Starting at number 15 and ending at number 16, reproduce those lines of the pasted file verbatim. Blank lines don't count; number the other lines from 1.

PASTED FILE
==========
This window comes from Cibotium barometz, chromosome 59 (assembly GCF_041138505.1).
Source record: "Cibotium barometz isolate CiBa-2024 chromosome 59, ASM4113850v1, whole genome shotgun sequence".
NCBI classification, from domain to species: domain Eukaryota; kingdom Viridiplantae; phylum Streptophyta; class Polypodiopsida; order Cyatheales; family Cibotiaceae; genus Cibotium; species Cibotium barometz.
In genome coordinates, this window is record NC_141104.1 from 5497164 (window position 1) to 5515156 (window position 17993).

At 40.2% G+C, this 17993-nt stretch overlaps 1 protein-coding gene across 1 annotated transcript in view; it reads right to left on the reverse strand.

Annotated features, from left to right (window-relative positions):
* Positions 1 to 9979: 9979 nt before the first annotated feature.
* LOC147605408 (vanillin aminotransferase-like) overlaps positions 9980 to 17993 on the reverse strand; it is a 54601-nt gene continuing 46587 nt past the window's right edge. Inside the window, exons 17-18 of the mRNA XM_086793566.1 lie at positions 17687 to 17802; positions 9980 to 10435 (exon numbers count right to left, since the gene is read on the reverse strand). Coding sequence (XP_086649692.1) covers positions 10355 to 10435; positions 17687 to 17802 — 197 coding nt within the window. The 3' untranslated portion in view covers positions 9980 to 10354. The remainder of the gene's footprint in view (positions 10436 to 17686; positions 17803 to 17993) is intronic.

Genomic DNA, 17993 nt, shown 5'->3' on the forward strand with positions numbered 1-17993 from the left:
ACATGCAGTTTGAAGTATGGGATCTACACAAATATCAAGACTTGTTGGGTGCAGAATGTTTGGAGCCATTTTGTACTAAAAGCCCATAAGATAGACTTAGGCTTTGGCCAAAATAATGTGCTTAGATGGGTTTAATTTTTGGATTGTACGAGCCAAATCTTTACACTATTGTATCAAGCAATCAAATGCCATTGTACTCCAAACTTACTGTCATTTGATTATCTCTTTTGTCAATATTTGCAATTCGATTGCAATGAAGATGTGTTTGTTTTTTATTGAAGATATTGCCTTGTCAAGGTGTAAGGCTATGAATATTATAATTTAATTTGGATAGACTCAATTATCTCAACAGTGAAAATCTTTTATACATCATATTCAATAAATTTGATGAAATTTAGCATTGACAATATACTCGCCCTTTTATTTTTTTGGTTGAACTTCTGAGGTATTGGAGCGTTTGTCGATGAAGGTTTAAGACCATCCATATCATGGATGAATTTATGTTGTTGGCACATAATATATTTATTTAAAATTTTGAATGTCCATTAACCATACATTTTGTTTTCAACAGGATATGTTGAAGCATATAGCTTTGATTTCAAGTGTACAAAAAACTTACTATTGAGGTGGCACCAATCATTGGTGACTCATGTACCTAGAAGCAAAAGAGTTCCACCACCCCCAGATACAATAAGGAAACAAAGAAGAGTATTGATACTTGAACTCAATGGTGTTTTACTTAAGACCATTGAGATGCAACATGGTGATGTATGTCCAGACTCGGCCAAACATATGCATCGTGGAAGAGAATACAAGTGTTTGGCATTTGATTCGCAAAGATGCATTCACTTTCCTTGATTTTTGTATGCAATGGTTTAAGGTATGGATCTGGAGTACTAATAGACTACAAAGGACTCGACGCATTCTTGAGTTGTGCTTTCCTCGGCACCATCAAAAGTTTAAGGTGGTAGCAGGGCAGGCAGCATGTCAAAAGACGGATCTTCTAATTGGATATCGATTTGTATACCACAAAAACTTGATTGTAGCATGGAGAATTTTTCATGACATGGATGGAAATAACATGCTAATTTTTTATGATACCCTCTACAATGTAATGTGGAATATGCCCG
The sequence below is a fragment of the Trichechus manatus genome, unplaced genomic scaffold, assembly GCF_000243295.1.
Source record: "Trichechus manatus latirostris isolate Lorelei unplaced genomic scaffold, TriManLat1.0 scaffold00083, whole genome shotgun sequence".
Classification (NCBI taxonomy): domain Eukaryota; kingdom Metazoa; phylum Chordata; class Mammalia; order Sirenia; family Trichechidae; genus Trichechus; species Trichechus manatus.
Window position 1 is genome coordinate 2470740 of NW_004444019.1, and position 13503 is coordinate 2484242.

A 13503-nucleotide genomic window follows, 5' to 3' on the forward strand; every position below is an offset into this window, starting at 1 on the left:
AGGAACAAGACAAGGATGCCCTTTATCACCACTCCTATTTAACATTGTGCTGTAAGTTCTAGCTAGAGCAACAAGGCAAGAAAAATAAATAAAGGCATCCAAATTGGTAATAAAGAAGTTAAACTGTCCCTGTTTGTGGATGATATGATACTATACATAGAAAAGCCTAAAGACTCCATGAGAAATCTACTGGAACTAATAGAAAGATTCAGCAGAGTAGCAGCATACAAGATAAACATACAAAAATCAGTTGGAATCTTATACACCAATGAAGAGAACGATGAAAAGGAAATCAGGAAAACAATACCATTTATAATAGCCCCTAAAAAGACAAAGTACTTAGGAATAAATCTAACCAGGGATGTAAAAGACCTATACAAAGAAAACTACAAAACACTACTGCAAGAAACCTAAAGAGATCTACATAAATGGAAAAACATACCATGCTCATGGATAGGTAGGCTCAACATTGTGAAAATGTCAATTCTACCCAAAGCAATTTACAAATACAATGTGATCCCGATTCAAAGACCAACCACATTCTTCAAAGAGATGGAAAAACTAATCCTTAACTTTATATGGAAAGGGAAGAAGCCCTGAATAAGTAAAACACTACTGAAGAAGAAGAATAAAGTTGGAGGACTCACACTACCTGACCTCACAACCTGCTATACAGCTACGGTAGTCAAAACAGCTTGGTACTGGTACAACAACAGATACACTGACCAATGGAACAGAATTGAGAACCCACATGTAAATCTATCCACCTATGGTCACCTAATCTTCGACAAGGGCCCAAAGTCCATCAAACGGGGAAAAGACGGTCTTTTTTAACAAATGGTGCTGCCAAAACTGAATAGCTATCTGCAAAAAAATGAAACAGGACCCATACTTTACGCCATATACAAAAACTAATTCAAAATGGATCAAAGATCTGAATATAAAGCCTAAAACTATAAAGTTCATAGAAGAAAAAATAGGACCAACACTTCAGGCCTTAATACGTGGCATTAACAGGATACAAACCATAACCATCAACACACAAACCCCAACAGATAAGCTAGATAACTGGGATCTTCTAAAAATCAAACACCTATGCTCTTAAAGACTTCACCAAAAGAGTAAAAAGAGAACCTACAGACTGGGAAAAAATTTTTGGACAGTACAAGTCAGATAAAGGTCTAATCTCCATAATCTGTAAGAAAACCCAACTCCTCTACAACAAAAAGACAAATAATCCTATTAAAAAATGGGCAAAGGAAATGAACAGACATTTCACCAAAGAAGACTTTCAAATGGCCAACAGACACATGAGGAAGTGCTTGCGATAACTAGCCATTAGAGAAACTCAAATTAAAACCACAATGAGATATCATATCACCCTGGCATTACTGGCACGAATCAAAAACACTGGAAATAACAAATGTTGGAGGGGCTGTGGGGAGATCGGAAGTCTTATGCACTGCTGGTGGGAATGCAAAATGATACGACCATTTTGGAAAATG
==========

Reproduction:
A 13503-nucleotide genomic window follows, 5' to 3' on the forward strand; every position below is an offset into this window, starting at 1 on the left:
AGGAACAAGACAAGGATGCCCTTTATCACCACTCCTATTTAACATTGTGCTGTAAGTTCTAGCTAGAGCAACAAGGCAAGAAAAATAAATAAAGGCATCCAAATTGGTAATAAAGAAGTTAAACTGTCCCTGTTTGTGGATGATATGATACTATACATAGAAAAGCCTAAAGACTCCATGAGAAATCTACTGGAACTAATAGAAAGATTCAGCAGAGTAGCAGCATACAAGATAAACATACAAAAATCAGTTGGAATCTTATACACCAATGAAGAGAACGATGAAAAGGAAATCAGGAAAACAATACCATTTATAATAGCCCCTAAAAAGACAAAGTACTTAGGAATAAATCTAACCAGGGATGTAAAAGACCTATACAAAGAAAACTACAAAACACTACTGCAAGAAACCTAAAGAGATCTACATAAATGGAAAAACATACCATGCTCATGGATAGGTAGGCTCAACATTGTGAAAATGTCAATTCTACCCAAAGCAATTTACAAATACAATGTGATCCCGATTCAAAGACCAACCACATTCTTCAAAGAGATGGAAAAACTAATCCTTAACTTTATATGGAAAGGGAAGAAGCCCTGAATAAGTAAAACACTACTGAAGAAGAAGAATAAAGTTGGAGGACTCACACTACCTGACCTCACAACCTGCTATACAGCTACGGTAGTCAAAACAGCTTGGTACTGGTACAACAACAGATACACTGACCAATGGAACAGAATTGAGAACCCACATGTAAATCTATCCACCTATGGTCACCTAATCTTCGACAAGGGCCCAAAGTCCATCAAACGGGGAAAAGACGGTCTTTTTTAACAAATGGTGCTGCCAAAACTGAATAGCTATCTGCAAAAAAATGAAACAGGACCCATACTTTACGCCATATACAAAAACTAATTCAAAATGGATCAAAGATCTGAATATAAAGCCTAAAACTATAAAGTTCATAGAAGAAAAAATAGGACCAACACTTCAGGCCTTAATACGTGGCATTAACAGGATACAAACCATAACCATCAACACACAAACCCCAACAGATAAGCTAGATAACTGGGATCTTCTAAAAATCAAACACCTATGCTCTTAAAGACTTCACCAAAAGAGTAAAAAGAGAACCTACAGACTGGGAAAAAATTTTTGGACAGTACAAGTCAGATAAAGGTCTAATCTCCATAATCTGTAAGAAAACCCAACTCCTCTACAACAAAAAGACAAATAATCCTATTAAAAAATGGGCAAAGGAAATGAACAGACATTTCACCAAAGAAGACTTTCAAATGGCCAACAGACACATGAGGAAGTGCTTGCGATAACTAGCCATTAGAGAAACTCAAATTAAAACCACAATGAGATATCATATCACCCTGGCATTACTGGCACGAATCAAAAACACTGGAAATAACAAATGTTGGAGGGGCTGTGGGGAGATCGGAAGTCTTATGCACTGCTGGTGGGAATGCAAAATGATACGACCATTTTGGAAAATG